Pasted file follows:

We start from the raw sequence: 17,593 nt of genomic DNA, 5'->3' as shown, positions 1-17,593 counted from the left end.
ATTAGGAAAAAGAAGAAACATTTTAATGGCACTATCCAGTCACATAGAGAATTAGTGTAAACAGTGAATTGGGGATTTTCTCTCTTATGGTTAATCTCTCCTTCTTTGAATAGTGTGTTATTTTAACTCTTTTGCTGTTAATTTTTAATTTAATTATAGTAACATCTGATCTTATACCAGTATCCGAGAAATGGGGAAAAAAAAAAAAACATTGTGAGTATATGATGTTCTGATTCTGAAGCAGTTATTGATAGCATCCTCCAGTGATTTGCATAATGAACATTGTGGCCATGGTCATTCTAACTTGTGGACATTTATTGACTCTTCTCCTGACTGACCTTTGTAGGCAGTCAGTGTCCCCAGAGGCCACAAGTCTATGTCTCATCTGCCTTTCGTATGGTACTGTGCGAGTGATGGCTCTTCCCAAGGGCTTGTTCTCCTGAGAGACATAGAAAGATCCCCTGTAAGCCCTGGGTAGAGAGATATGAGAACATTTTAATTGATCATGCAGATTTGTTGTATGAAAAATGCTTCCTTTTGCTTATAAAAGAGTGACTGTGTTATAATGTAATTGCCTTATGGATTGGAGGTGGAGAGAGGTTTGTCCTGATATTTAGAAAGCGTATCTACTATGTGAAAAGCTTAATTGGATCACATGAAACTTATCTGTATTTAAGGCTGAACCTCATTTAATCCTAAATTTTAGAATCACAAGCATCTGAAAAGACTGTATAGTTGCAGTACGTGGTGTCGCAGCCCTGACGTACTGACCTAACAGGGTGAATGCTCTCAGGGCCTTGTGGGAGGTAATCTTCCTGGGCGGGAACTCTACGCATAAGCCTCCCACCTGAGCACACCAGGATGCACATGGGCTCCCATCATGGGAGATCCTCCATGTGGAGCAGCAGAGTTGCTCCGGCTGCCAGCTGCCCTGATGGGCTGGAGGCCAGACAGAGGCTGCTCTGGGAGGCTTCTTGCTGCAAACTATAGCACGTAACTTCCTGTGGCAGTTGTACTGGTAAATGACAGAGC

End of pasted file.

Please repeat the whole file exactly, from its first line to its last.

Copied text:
We start from the raw sequence: 17,593 nt of genomic DNA, 5'->3' as shown, positions 1-17,593 counted from the left end.
ATTAGGAAAAAGAAGAAACATTTTAATGGCACTATCCAGTCACATAGAGAATTAGTGTAAACAGTGAATTGGGGATTTTCTCTCTTATGGTTAATCTCTCCTTCTTTGAATAGTGTGTTATTTTAACTCTTTTGCTGTTAATTTTTAATTTAATTATAGTAACATCTGATCTTATACCAGTATCCGAGAAATGGGGAAAAAAAAAAAAACATTGTGAGTATATGATGTTCTGATTCTGAAGCAGTTATTGATAGCATCCTCCAGTGATTTGCATAATGAACATTGTGGCCATGGTCATTCTAACTTGTGGACATTTATTGACTCTTCTCCTGACTGACCTTTGTAGGCAGTCAGTGTCCCCAGAGGCCACAAGTCTATGTCTCATCTGCCTTTCGTATGGTACTGTGCGAGTGATGGCTCTTCCCAAGGGCTTGTTCTCCTGAGAGACATAGAAAGATCCCCTGTAAGCCCTGGGTAGAGAGATATGAGAACATTTTAATTGATCATGCAGATTTGTTGTATGAAAAATGCTTCCTTTTGCTTATAAAAGAGTGACTGTGTTATAATGTAATTGCCTTATGGATTGGAGGTGGAGAGAGGTTTGTCCTGATATTTAGAAAGCGTATCTACTATGTGAAAAGCTTAATTGGATCACATGAAACTTATCTGTATTTAAGGCTGAACCTCATTTAATCCTAAATTTTAGAATCACAAGCATCTGAAAAGACTGTATAGTTGCAGTACGTGGTGTCGCAGCCCTGACGTACTGACCTAACAGGGTGAATGCTCTCAGGGCCTTGTGGGAGGTAATCTTCCTGGGCGGGAACTCTACGCATAAGCCTCCCACCTGAGCACACCAGGATGCACATGGGCTCCCATCATGGGAGATCCTCCATGTGGAGCAGCAGAGTTGCTCCGGCTGCCAGCTGCCCTGATGGGCTGGAGGCCAGACAGAGGCTGCTCTGGGAGGCTTCTTGCTGCAAACTATAGCACGTAACTTCCTGTGGCAGTTGTACTGGTAAATGACAGAGC